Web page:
• Political Geography: Europe, Middle East, Arabia, Denmark, North Africa
  • Author: Jørgen Staun
  • Publication Date: 01-2009
  • Content Type: Working Paper
  • Institution: Danish Institute for International Studies
  • Abstract: “Your democratically elected governments continuously perpetuate atrocities against my people all over the world. And your support of them makes you directly responsible, just as I am directly responsible for protecting and avenging my Muslim brothers and sisters. Until we feel security, you will be our targets. And until you stop the bombing, gassing, imprisonment and torture of my people we will not stop this fight. We are at war and I am a soldier”.
  • Topic: Conflict Resolution, Political Violence, Islam, Terrorism
  • Political Geography: Europe
  • Author: Bjørn Møller
  • Publication Date: 03-2009
  • Content Type: Working Paper
  • Institution: Danish Institute for International Studies
  • Abstract: Somalia has been without a functioning state ever since 1991, when the former dictator, Siyad Barre, was overthrown. None of the competing factions were strong enough to take his place as ruler of the country, producing first chaos, but gradually a form of stateless order. The international interventions have ever since the failed, and counter-productive intervention by the United Nations and the United States in the early 1990 exacerbated rather than mitigated the problems, let alone solved them. This was especially the case for the Ethiopian invasion (December 2006-January 2009), which produced utter chaos and a severe humanitarian crisis. Since the withdrawal of the Ethiopian forces, Islamist extremist militias have been establishing control of Somalia, and they may or may not be able to maintain this control. If they pursue their radical programme of Islamisation, their reign is likely to be short, but if they moderate themselves they may retain control.
  • Topic: Conflict Resolution, International Relations, Foreign Policy, United Nations, War
  • Political Geography: Africa, United States, Somalia
  • Author: Frederik Rosén
  • Publication Date: 03-2009
  • Content Type: Working Paper
  • Institution: Danish Institute for International Studies
  • Abstract: This paper identifies a new development in civil-military relations, which I suggest calling third-generation civil-military relations. Third-generation civil-military relations are the product of military organisations embarking on civil governance roles and the creation of deep partnerships between military and civil agencies. They appear to be less dramatic than 'traditional' civil-military relations (Blue Helmets, Provincial Reconstructions Teams) in that they do not create the same visible alignment on the ground between military and non-military identities. Yet they do represent a momentous development for the US military's engagement in Afghanistan in particular, as well as challenging our understanding of the role of the military in global security, thus adding a new complexity to international security cooperation. This complexity concerns differing opinions with regard to what kinds of tasks the military should do and what it should not. It is about norms and principles rather than about violent consequences for civilians. There are many tasks for which most military organisations are unsuitable, because they lack the necessary expertise and institutional capability. But these are practical matters rather than being about the normative 'should' questions: Should the military train civil police? Should the military work on civil reform areas in the Afghan Ministry of Interior? Should the military engage in civil justice-sector reform? The common reply to such questions is – or has been – no. Yet developments on the ground point precisely towards such an expansion of military affairs.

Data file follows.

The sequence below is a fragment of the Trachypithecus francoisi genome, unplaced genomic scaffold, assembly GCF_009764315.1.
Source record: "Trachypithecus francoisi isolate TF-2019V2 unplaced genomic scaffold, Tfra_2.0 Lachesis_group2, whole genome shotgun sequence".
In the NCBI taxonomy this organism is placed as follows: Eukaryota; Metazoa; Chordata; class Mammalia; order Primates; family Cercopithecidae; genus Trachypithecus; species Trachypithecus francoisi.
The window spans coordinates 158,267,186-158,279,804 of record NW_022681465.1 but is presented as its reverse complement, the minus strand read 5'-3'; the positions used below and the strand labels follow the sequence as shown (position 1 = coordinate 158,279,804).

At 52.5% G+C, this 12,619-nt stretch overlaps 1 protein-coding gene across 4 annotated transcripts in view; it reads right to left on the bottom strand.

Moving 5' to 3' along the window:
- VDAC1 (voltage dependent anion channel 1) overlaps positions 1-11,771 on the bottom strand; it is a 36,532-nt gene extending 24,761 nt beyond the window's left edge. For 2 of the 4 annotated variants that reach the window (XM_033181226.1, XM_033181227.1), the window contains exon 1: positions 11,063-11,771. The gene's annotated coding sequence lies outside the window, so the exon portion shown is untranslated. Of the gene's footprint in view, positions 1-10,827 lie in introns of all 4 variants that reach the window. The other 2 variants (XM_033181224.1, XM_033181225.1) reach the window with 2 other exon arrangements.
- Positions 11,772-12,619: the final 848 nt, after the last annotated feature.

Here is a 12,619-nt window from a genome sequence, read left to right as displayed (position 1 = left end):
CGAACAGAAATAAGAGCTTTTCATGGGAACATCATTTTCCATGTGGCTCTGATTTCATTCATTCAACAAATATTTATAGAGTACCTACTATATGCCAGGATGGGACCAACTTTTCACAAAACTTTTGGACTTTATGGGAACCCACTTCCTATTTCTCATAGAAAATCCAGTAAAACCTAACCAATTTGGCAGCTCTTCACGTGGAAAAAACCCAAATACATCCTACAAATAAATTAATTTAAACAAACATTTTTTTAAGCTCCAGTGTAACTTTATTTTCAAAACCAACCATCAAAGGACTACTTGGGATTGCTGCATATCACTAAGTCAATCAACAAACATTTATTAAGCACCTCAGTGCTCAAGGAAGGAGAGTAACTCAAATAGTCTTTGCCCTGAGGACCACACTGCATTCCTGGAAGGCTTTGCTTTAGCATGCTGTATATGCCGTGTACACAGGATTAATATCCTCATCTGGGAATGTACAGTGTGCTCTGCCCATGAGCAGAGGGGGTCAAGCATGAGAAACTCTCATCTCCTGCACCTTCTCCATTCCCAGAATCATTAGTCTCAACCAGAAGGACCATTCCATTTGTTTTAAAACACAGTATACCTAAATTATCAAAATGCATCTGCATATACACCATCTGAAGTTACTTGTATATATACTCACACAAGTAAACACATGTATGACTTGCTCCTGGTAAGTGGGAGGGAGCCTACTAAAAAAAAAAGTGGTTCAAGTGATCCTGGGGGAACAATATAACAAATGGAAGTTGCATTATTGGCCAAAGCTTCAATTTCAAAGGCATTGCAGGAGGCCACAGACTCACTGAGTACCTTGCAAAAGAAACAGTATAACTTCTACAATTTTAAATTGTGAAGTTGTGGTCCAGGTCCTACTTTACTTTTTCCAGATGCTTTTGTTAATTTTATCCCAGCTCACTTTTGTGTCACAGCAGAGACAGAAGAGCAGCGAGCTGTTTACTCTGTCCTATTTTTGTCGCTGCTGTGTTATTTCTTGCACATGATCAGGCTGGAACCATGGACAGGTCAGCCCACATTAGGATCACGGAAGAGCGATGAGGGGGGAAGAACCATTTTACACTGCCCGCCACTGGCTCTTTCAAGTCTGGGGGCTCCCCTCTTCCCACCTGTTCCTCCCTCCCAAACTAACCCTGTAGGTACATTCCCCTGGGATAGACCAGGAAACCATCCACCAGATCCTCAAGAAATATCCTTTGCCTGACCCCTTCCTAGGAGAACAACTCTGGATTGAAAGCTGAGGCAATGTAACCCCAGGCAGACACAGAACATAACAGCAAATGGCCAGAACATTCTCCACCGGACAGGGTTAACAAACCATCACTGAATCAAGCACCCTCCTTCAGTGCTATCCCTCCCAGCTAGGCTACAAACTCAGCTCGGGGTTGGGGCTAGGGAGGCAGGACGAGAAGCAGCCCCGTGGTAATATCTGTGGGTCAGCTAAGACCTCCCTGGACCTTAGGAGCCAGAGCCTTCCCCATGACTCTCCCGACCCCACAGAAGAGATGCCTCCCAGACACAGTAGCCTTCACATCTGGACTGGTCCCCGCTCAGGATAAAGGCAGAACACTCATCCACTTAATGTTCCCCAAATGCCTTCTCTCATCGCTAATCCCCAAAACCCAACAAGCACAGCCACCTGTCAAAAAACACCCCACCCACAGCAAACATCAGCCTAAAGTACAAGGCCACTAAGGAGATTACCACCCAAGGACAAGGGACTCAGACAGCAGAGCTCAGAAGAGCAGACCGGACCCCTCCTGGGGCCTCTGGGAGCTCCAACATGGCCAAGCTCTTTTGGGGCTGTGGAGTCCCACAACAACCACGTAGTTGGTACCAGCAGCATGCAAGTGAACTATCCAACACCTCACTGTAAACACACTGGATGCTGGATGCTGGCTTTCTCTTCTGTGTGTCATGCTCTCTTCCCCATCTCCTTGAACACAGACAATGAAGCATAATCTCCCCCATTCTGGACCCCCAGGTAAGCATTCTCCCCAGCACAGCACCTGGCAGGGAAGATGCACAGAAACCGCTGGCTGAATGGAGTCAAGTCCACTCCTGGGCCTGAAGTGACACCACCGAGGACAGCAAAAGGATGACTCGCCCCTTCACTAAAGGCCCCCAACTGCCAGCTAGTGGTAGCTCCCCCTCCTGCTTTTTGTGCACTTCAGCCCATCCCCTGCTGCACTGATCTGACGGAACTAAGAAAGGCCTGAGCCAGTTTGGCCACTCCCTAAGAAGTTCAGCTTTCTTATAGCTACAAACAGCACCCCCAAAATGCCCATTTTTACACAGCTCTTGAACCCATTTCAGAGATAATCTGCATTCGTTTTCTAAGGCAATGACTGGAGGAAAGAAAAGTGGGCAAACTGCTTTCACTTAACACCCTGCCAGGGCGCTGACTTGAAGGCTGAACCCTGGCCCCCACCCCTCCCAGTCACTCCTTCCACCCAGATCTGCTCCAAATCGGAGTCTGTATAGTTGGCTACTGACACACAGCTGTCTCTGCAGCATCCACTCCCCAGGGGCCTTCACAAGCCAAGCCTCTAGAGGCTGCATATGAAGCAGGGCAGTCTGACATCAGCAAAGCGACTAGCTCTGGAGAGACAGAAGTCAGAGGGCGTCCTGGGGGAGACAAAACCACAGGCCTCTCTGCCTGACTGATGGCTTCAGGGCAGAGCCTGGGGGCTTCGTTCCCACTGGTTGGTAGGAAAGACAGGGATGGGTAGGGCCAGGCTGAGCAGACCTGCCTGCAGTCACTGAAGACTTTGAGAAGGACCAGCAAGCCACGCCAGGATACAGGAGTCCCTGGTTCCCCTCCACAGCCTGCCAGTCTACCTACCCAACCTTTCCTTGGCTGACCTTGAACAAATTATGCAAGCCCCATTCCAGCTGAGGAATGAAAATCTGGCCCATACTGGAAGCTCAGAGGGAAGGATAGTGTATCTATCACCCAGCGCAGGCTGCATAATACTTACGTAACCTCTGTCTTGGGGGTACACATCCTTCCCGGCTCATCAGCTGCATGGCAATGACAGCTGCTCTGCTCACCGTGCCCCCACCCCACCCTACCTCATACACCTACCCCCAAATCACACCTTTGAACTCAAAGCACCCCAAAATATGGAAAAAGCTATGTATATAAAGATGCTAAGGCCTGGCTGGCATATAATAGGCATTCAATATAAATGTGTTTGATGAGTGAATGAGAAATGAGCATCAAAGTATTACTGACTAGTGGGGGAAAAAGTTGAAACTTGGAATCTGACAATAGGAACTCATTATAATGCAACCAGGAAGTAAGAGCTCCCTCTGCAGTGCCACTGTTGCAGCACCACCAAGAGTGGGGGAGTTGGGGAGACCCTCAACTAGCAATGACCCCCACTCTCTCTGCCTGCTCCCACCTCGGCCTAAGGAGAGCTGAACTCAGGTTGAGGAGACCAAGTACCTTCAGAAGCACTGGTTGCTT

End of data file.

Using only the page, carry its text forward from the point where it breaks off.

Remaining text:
• Topic: Conflict Resolution, Foreign Policy, War
  • Political Geography: Afghanistan, United States, Central Asia
  • Author: Morten Nielsen
  • Publication Date: 12-2009
  • Content Type: Working Paper
  • Institution: Danish Institute for International Studies